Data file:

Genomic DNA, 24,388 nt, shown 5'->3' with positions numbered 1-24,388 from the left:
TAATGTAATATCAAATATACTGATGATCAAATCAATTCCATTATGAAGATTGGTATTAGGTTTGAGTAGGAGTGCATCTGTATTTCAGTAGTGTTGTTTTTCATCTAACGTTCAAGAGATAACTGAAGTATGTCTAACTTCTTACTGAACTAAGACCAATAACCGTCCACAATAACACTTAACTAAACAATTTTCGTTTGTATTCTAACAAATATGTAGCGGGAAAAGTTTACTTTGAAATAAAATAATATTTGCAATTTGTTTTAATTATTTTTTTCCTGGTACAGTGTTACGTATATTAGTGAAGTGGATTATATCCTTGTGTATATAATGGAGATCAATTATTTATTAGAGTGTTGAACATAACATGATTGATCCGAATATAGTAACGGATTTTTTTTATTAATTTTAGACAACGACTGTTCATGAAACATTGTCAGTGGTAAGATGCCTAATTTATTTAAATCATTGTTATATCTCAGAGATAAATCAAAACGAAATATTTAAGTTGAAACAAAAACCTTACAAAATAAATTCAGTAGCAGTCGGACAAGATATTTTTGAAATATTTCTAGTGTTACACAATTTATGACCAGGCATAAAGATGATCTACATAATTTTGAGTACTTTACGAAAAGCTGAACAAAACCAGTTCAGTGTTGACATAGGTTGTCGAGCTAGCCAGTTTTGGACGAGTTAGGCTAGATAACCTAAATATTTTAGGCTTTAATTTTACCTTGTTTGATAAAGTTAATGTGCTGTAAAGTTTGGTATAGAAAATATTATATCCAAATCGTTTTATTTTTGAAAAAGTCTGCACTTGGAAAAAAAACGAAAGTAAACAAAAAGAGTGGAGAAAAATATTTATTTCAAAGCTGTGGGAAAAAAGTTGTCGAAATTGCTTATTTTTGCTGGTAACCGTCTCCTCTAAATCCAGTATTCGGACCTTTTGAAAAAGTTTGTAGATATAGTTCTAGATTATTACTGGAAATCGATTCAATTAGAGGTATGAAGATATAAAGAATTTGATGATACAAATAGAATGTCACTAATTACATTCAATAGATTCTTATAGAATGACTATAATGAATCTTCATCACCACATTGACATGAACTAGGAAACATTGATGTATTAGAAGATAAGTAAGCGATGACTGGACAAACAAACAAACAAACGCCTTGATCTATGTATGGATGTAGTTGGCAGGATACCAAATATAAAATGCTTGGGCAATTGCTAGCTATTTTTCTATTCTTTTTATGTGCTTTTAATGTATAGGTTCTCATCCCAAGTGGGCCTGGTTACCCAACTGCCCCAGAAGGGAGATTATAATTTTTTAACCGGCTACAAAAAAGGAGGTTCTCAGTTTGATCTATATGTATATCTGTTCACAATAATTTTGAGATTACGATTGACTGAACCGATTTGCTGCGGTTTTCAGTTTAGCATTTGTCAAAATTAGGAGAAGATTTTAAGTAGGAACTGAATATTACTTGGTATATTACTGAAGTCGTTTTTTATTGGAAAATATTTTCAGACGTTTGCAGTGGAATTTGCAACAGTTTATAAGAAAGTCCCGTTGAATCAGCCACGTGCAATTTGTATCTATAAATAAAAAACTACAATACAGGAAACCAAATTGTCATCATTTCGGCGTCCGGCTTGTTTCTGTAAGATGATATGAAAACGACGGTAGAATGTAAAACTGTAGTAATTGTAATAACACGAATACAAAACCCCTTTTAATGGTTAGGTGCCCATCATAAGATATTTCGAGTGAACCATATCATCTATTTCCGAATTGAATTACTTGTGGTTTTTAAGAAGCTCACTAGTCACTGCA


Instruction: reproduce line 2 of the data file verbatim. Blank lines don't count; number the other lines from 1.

TAATGTAATATCAAATATACTGATGATCAAATCAATTCCATTATGAAGATTGGTATTAGGTTTGAGTAGGAGTGCATCTGTATTTCAGTAGTGTTGTTTTTCATCTAACGTTCAAGAGATAACTGAAGTATGTCTAACTTCTTACTGAACTAAGACCAATAACCGTCCACAATAACACTTAACTAAACAATTTTCGTTTGTATTCTAACAAATATGTAGCGGGAAAAGTTTACTTTGAAATAAAATAATATTTGCAATTTGTTTTAATTATTTTTTTCCTGGTACAGTGTTACGTATATTAGTGAAGTGGATTATATCCTTGTGTATATAATGGAGATCAATTATTTATTAGAGTGTTGAACATAACATGATTGATCCGAATATAGTAACGGATTTTTTTTATTAATTTTAGACAACGACTGTTCATGAAACATTGTCAGTGGTAAGATGCCTAATTTATTTAAATCATTGTTATATCTCAGAGATAAATCAAAACGAAATATTTAAGTTGAAACAAAAACCTTACAAAATAAATTCAGTAGCAGTCGGACAAGATATTTTTGAAATATTTCTAGTGTTACACAATTTATGACCAGGCATAAAGATGATCTACATAATTTTGAGTACTTTACGAAAAGCTGAACAAAACCAGTTCAGTGTTGACATAGGTTGTCGAGCTAGCCAGTTTTGGACGAGTTAGGCTAGATAACCTAAATATTTTAGGCTTTAATTTTACCTTGTTTGATAAAGTTAATGTGCTGTAAAGTTTGGTATAGAAAATATTATATCCAAATCGTTTTATTTTTGAAAAAGTCTGCACTTGGAAAAAAAACGAAAGTAAACAAAAAGAGTGGAGAAAAATATTTATTTCAAAGCTGTGGGAAAAAAGTTGTCGAAATTGCTTATTTTTGCTGGTAACCGTCTCCTCTAAATCCAGTATTCGGACCTTTTGAAAAAGTTTGTAGATATAGTTCTAGATTATTACTGGAAATCGATTCAATTAGAGGTATGAAGATATAAAGAATTTGATGATACAAATAGAATGTCACTAATTACATTCAATAGATTCTTATAGAATGACTATAATGAATCTTCATCACCACATTGACATGAACTAGGAAACATTGATGTATTAGAAGATAAGTAAGCGATGACTGGACAAACAAACAAACAAACGCCTTGATCTATGTATGGATGTAGTTGGCAGGATACCAAATATAAAATGCTTGGGCAATTGCTAGCTATTTTTCTATTCTTTTTATGTGCTTTTAATGTATAGGTTCTCATCCCAAGTGGGCCTGGTTACCCAACTGCCCCAGAAGGGAGATTATAATTTTTTAACCGGCTACAAAAAAGGAGGTTCTCAGTTTGATCTATATGTATATCTGTTCACAATAATTTTGAGATTACGATTGACTGAACCGATTTGCTGCGGTTTTCAGTTTAGCATTTGTCAAAATTAGGAGAAGATTTTAAGTAGGAACTGAATATTACTTGGTATATTACTGAAGTCGTTTTTTATTGGAAAATATTTTCAGACGTTTGCAGTGGAATTTGCAACAGTTTATAAGAAAGTCCCGTTGAATCAGCCACGTGCAATTTGTATCTATAAATAAAAAACTACAATACAGGAAACCAAATTGTCATCATTTCGGCGTCCGGCTTGTTTCTGTAAGATGATATGAAAACGACGGTAGAATGTAAAACTGTAGTAATTGTAATAACACGAATACAAAACCCCTTTTAATGGTTAGGTGCCCATCATAAGATATTTCGAGTGAACCATATCATCTATTTCCGAATTGAATTACTTGTGGTTTTTAAGAAGCTCACTAGTCACTGCA